Rough Draft Term Paper on Autism

Rough Draft Term Paper on Autism - Introduction To...

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Introduction To Community Medicine Lack of Educational Support for Children with Autism Temple Grandin, a famous individual diagnosed with autism, stated social communication as feeling "like an anthropologist on Mars” (Berlin). Autism is a brain disorder that begins in early childhood and persists throughout adulthood. It affects three crucial areas of development: communication, social interaction, and creative or imaginative play (“Glossary,” University of Chicago Comer Children's Hospital: Glossary - Ear, Nose, and Throat ). Individuals suffering from autism in American society confront many issues shown through their daily experiences with education, careers, medical treatment, and family environment. Most of these important issues in their lives stem from the lack of support and educational provisions for children with autism. Autism, a serious developmental disorder, begins sometime between birth and the first two-and- a-half years of life. Most autistic children seem normal in appearance, but spend their time involved in “puzzling and disturbing behaviors” which are clearly different from those of normal children. Pervasive Developmental Disorder (PDD) and Asperger's Syndrome may be diagnosed for children having many "autistic" social and behavioral problems. These cases are usually less severe (“What is Autism?” Defeat Autism Now ). The most common characteristic of autism is impaired social interaction (“Autism Fact Sheet”). During infancy, a baby with autism may act indifferent towards people or focus attentively on one item and exclude all other items from its attention for long periods of time (“Autism Fact Sheet”). An autistic child may seem to be developing normally but then may soon withdraw and become unresponsive to social interactions (“Autism Fact Sheet”). Autistic children sometimes do not respond to their name and also avoid eye contact with family members and other people. This is in part to their difficulty interpreting what others are thinking or what they are feeling because of their inability to pick up social cues (such as tone of voice or facial expressions) (“Autism Fact Sheet”). They have trouble showing sympathy (“Autism Fact Sheet”). Many children with autism engage in repetitive movements such as rocking and twirling, or in self-abusive behavior such as biting or head-banging (“Autism Fact Sheet”). Children with autism have a tendency to start speaking later than other children and sometimes refer to themselves by name instead of “I” or “me” (“Autism Fact Sheet”). They also have a reduced sensitivity to pain (“Autism Fact Sheet”). On the other side, they are abnormally sensitive to sound, touch, or other sensory stimulation (“Autism Fact Sheet”). These unusual reactions are believed to be a characteristic for behavioral reactions such as a resistance to being cuddled or hugged (“Autism Fact Sheet”). For unknown reasons, 20 to 30 percent of children with autism develop epilepsy by the time they reach adulthood. Although there is no definite evidence, autism is believed to be a genetic disorder as well as a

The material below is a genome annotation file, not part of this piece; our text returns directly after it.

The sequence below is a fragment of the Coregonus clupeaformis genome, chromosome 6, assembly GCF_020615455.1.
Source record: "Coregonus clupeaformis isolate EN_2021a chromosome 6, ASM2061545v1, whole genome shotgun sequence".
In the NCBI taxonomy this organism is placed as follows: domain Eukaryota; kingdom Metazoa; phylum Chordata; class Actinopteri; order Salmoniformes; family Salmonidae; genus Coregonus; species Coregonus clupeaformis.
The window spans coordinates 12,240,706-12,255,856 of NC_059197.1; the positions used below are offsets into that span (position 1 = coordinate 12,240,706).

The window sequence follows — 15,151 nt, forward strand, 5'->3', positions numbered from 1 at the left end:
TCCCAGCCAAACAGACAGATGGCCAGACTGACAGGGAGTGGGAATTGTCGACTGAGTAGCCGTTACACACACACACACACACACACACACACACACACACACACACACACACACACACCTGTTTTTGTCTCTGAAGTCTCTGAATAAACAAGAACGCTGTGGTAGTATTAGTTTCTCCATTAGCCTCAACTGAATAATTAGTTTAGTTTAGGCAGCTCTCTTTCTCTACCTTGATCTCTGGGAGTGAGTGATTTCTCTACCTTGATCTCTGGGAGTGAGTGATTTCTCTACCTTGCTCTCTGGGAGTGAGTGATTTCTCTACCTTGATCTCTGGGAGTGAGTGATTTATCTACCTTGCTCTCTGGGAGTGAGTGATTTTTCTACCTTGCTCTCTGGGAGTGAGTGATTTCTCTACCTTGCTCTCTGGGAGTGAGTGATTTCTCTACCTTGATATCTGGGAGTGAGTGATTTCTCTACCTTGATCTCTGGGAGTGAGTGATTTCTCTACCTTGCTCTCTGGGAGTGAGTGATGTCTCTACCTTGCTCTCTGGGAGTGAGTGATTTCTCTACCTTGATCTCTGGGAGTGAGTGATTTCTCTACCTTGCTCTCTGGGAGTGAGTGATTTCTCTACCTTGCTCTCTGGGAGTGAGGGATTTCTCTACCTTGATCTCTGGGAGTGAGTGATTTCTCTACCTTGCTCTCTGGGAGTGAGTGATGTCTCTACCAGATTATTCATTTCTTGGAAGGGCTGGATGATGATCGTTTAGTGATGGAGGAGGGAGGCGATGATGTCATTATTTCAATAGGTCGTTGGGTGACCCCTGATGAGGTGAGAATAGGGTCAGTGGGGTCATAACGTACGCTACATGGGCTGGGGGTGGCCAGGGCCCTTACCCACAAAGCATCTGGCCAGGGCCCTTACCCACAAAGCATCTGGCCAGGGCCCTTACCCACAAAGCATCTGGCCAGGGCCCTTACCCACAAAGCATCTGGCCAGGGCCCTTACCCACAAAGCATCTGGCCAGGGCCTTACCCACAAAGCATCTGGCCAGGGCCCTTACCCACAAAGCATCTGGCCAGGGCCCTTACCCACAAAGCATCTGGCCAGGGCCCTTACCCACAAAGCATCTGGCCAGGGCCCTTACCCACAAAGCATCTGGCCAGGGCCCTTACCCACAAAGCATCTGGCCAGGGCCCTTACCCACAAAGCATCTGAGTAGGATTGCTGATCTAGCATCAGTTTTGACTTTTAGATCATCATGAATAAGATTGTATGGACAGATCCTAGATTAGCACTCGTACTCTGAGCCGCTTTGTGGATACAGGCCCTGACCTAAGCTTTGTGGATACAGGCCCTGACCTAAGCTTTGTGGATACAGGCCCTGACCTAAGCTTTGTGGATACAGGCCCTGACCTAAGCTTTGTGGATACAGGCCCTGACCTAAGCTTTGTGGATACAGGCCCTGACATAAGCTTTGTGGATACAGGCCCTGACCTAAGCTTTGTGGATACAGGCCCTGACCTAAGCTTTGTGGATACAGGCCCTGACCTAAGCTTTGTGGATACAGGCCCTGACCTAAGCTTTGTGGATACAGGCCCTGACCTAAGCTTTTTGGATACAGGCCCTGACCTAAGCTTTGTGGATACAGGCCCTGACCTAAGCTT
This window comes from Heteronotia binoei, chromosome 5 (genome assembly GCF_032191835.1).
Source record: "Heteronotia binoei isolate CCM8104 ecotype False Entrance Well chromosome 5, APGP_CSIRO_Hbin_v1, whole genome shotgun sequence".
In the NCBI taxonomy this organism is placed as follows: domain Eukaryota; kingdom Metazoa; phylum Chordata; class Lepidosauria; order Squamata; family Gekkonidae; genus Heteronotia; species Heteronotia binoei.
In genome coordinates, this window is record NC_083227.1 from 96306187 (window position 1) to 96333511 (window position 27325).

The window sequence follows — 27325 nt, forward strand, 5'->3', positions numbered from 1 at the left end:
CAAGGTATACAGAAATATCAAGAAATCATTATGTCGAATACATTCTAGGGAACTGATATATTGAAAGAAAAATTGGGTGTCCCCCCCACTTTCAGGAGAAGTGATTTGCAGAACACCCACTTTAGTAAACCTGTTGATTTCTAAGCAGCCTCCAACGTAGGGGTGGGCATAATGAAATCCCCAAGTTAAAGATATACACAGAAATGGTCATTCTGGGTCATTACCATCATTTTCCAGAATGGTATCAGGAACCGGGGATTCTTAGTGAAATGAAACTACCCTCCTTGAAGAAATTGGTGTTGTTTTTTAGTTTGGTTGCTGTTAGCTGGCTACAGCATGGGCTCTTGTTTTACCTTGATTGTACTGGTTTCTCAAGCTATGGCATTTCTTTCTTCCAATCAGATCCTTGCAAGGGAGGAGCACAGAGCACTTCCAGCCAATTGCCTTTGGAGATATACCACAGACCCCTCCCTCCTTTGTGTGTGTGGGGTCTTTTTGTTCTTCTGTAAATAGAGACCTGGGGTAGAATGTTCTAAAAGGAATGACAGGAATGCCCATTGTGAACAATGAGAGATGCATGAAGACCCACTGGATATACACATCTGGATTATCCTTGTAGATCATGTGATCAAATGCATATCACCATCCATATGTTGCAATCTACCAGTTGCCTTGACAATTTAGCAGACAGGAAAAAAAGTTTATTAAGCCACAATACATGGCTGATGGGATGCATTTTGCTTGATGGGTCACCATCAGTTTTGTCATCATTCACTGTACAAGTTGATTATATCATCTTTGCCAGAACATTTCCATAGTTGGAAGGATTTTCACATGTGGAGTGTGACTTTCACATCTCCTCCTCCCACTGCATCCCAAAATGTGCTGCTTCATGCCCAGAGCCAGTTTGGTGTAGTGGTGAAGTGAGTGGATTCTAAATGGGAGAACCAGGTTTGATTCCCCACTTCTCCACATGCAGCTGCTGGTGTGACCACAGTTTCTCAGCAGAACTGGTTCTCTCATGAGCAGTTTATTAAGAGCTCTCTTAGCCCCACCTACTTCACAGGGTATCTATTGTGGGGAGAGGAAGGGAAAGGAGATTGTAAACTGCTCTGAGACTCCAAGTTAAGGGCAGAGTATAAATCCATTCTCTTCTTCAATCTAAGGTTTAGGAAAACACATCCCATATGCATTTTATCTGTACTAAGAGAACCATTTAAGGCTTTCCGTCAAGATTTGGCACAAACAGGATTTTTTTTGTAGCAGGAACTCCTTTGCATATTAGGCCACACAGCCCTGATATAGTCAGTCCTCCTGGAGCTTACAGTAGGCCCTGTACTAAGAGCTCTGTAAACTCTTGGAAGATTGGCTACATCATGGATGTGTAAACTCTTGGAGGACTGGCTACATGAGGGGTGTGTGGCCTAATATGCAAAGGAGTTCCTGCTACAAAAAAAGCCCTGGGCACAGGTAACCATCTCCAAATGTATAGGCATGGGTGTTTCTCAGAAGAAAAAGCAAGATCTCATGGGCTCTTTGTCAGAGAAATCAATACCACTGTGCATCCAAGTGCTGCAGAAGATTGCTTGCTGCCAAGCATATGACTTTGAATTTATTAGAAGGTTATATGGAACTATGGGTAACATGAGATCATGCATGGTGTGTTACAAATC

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This note was uploaded on 03/27/2008 for the course HHS 101 taught by Professor Brown during the Fall '07 term at Rochester.

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Rough Draft Term Paper on Autism - Introduction To...

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